Encouraged by the positive response to last week's column written by poet, writer and area native, Julia Meylor Simpson, I urged her to send us another and here it is.
I was asked to write about my memories of growing up on a farm in Cherokee County and "coming home" in this column. However, my memories take the shape of poetry, not often found in newspapers these days. I have tried other forms of writing, but everything about my past as a farm child suggests a lean form, few words, the shape of poetry.
Some people say they don't like poetry. They say it's hoity-toity or difficult or boring. I might suggest that the field of poetry is as wide and varied as an Iowa sky. Two of my favorite poets -- Wendell Berry and William Stafford -- were farmer poets who captured glimpses of rural life in everyday language. I also try to do that in the poems I write.
I'd like to thank Margaret for asking me to share these memories. I'd also like to thank Marcus residents for being such good caretakers of its past and present -- and more importantly, for sustaining its future. On a personal note, my family is grateful to the staff at the Heartland Care Center for the work they do every day. Marcus is blessed to have such a fine facility.
Finally, if I'm lucky enough to be holed up somewhere on this earth a few decades from now and still writing -- like two Marcus muses, Margaret Dorr and Thelma Gravenish -- I will credit it to my tenacious and hallowed Iowa roots.
Memorial Day Morning
in an Iowa Cemetery
Stray scraps of gray wool weave
above ancient humus, new grass.
Purple irises in aluminum foil
guard names on ordered marble.
Breeze embraces earthworms,
lilacs, a child's laughter shushed.
Old farmers finger dull medals,
shattered boy memories unvoiced.
A family encircles a slight stone
leaving them wordless long ago.
Minister's wife assembles children
to place plastic wreaths on cue.
Taps from lone high school bugler
patter off grain elevator on Main.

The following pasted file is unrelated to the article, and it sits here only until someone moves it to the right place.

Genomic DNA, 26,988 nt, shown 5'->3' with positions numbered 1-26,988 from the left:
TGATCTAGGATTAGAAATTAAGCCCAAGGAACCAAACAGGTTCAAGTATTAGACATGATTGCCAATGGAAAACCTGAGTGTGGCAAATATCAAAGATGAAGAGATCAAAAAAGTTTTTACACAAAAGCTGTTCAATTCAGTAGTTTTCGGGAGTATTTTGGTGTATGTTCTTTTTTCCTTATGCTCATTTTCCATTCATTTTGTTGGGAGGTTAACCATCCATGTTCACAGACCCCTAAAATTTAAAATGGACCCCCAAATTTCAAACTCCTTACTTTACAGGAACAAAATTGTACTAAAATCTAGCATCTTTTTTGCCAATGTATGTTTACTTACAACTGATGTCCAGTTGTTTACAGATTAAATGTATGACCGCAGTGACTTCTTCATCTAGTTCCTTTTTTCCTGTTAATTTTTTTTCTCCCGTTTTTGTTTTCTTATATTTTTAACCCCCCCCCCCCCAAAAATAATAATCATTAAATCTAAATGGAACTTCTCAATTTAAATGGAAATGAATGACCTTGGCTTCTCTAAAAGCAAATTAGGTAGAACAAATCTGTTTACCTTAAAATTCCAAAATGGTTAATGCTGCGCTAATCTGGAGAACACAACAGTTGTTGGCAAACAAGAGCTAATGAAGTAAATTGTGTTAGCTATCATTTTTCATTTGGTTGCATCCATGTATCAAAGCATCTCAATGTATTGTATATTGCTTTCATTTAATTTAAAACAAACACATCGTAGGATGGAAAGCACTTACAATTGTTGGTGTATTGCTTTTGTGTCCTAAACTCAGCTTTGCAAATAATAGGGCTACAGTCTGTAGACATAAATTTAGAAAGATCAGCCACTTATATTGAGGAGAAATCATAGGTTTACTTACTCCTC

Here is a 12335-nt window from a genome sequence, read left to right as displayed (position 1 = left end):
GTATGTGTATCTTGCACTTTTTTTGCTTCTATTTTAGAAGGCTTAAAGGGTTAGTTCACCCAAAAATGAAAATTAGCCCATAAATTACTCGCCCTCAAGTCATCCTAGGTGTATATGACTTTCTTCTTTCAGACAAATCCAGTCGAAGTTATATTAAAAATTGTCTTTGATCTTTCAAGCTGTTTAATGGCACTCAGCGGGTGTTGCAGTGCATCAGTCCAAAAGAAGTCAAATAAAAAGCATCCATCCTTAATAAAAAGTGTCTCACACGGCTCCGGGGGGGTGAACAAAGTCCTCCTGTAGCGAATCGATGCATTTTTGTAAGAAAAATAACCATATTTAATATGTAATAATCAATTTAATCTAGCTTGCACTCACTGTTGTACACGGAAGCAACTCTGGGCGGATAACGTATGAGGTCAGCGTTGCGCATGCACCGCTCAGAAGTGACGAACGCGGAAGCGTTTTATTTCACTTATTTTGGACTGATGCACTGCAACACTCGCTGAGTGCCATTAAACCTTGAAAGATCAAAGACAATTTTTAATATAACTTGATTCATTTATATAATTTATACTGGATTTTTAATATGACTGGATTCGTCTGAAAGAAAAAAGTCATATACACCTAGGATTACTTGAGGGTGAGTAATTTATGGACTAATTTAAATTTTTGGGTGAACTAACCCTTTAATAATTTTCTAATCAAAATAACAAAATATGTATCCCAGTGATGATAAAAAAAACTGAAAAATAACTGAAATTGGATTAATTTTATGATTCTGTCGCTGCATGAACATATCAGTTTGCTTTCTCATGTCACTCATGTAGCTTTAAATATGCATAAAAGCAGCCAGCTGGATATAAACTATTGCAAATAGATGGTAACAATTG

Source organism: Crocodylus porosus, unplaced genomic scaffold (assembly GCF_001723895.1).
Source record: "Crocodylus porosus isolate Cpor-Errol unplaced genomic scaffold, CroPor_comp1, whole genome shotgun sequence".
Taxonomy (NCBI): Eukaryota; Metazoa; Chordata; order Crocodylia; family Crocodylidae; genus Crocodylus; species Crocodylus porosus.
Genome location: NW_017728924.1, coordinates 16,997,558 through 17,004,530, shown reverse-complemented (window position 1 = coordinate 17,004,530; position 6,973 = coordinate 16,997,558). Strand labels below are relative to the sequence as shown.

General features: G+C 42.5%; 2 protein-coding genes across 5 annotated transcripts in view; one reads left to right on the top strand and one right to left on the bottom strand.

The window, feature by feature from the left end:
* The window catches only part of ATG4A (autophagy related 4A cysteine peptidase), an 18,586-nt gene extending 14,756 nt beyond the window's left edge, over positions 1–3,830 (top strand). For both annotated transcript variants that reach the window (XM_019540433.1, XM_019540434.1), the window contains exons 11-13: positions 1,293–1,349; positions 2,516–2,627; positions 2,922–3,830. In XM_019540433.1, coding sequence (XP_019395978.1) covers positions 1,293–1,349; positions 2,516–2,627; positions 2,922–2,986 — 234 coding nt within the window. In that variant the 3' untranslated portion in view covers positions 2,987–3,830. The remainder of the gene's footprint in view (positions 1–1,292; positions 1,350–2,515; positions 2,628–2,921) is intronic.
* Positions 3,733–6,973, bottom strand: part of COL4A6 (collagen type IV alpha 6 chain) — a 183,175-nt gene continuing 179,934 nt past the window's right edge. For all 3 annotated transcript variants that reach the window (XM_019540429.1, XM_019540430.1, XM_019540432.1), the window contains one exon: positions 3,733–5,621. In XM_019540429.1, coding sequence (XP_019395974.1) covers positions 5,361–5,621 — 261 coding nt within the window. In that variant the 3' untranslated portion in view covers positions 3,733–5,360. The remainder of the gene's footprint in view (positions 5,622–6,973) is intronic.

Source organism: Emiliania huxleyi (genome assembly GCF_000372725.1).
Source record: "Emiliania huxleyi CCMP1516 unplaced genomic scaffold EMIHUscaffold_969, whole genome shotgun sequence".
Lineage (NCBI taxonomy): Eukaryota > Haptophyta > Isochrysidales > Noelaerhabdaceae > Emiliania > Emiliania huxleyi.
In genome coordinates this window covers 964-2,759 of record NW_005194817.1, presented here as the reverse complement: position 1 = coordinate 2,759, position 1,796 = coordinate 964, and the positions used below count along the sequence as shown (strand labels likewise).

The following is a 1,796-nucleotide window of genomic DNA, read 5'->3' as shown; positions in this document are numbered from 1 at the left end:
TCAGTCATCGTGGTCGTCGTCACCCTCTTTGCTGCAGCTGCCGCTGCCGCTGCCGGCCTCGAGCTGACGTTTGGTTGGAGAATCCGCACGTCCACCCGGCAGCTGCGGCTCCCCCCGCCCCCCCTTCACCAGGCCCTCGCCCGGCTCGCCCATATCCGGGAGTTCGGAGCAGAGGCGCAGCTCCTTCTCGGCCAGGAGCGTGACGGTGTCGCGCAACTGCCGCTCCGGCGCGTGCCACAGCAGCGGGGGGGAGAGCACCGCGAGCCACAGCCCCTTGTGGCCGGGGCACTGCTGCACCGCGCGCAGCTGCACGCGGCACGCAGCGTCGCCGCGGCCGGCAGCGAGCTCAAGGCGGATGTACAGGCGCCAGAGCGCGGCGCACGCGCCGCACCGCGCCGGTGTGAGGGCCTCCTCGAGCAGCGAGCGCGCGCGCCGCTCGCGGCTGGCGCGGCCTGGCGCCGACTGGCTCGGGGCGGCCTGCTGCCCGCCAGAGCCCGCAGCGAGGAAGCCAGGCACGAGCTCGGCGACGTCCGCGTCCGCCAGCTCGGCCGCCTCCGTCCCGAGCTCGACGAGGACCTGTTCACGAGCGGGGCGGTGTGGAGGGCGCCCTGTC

Later, iron gates keen in rusty alto,
meadowlarks resume their matins.
[Mississippi Valley (Iowa) Poetry Contest, 2008]
On Peterson Hill
An icy leftover of ancient glacier
Mirrors china blue platter of sky
Set high on a shelf above Iowa fields.
Bitter north winds slap this rise
dotted with red-faced young.
Here, where nothing impedes their gaze,
Prairie children do not know mountains.
They won't learn to strap on skis,
Or slice down black diamond trails,
Or control speed by a turn of ankle.
This slope is best for tractor tire inner tubes
Cupping swaddled rumps a dozen at a time.
Sliders learn to pull in exposed limbs,
Lock arms as wheels bounce and spin
Across crusty mounds of winter
They know those on top will fly off first,
And bottom is safe but bruised for days.
The whole sky reaches to catch them
When a sudden bump suspends all
Above blue ice--holding each other's breath.
[The Rhode Island Writers Circle Anthology, 2007]
in the south pasture
marked the corner
to turn north
for the farm place.
of wind made
wide paddles whir,
as it roused
As it leaned
Today, eyes sweep flat-line horizon. Nothing stands to shout: Turn here! Not even a severed skeleton defies baked blue sky. So you just drive on.
[Sojourn Journal 2008, University of Texas at Dallas]
In this emptied out place
of endless light and darkest earth
In this hallowed place
of giving up and hanging on
In this eternal place
of decay and resurrection
Only the wind remains
to stir our dust
to whisper our names
to caress our bones.
[Prairie Poetry Web site, www.prairiepoetry.com, May 2003]